Do moustachioed men really make more moolah?
As the proud owner of a handlebar moustache, I would love it if this story were true. Unfortunately, the study appears to be a joke. It was commissioned by the American Mustache Institute, a tongue-in-cheek advocacy group tasked with "protecting the rights of, and fighting discrimination against, moustached Americans by promoting the growth, care, and culture of the moustache." Even ignoring the study's occasionally bizarre assertions, there doesn't seem to be any evidence to corroborate the existence of principle researcher Hans Menjou-Bärtchen, or his company, "Menjou-Bärtchen Research Consultants."
Many of the study's conclusions seem questionable at best. For example, it claims that bearded Americans spend almost 50 percent of their income on a combination of breakfast pastries, beard combs, lice removal kits, overalls and semi-automatic weapons. Moustachioed men, on the other hand, allegedly spend a significant amount of their income on Hall & Oates music memorabilia and Chuck Norris DVDs. By comparison, clean-shaven men supposedly spend 64 percent of their money on Levi's Dockers pants, signet rings, sports beverages, vitamin supplements, strip-mall haircuts, and Zima.
Actually, that doesn't seem totally unrealistic. Un-moustached men do drink a lot of Zima.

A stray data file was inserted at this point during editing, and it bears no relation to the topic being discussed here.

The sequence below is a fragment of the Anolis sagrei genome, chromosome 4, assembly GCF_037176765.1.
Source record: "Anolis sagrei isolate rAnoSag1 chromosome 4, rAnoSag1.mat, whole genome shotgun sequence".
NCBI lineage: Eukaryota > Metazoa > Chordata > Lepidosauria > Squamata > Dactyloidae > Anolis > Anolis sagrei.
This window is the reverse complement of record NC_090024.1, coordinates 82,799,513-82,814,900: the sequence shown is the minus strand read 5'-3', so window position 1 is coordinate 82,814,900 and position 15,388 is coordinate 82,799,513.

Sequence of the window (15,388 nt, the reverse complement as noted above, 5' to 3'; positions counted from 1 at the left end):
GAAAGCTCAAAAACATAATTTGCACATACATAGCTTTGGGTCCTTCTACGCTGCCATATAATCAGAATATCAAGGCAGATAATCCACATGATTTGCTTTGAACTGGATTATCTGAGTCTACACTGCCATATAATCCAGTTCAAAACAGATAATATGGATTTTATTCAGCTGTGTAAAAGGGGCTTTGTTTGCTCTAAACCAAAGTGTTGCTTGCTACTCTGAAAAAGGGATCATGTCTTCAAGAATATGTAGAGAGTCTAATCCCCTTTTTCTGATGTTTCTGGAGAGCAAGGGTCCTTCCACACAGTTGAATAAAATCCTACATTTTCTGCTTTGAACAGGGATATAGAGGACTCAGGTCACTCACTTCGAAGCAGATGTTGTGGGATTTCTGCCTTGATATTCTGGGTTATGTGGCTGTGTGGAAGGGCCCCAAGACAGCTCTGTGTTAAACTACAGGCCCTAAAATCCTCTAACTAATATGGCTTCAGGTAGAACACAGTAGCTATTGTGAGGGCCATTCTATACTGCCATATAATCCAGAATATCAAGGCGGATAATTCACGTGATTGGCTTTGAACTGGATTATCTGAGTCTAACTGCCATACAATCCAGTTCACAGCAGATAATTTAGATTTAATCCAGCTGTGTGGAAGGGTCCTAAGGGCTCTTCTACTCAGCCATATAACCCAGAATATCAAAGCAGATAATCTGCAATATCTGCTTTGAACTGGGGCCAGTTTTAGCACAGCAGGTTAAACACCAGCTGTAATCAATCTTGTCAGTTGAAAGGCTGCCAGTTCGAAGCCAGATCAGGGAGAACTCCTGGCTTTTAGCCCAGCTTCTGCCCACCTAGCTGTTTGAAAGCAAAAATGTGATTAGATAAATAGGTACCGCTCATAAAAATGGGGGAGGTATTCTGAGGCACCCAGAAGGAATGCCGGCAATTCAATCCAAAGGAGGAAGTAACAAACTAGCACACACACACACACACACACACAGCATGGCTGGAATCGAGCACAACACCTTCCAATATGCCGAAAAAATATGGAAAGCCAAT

The AMI's fake study aside, it seems like facial hair is having a renaissance. The NPD Group -- an honest-to-goodness real-life marketing research agency -- claims that sales of electric shavers and facial hair trimmers are down 12 percent this year. Granted, this could be a function of recessionary cutbacks and pricey Mach-III razor cartridges, but there is something tantalizing about the possibility that a great 'stache revolution is brewing.
Besides, there are a surprisingly large number of facial-hair events in the offing. In addition to the World Beard and Moustache Championship -- the Westminster Kennel Club Dog Show of moustache contests -- there's AMI's Moustachioed American of the Year Contest, Moustache-a-Thon, and 'Stache Bash 2009. Perhaps most importantly, there's Movember, a month-long moustache-honoring contest that raises money to help combat men's health issues. Begun in Australia in 2003, the event has spread around the world, and helps to fund prostate and testicular cancer research.
Fake, Reuters-confounding surveys aside, one thing is clear: the moustache now reigns supreme. Whether in facial hair contests or Hall & Oates concerts, barbershop quartets or Beastie Boys videos, moustachioed men, your time is now!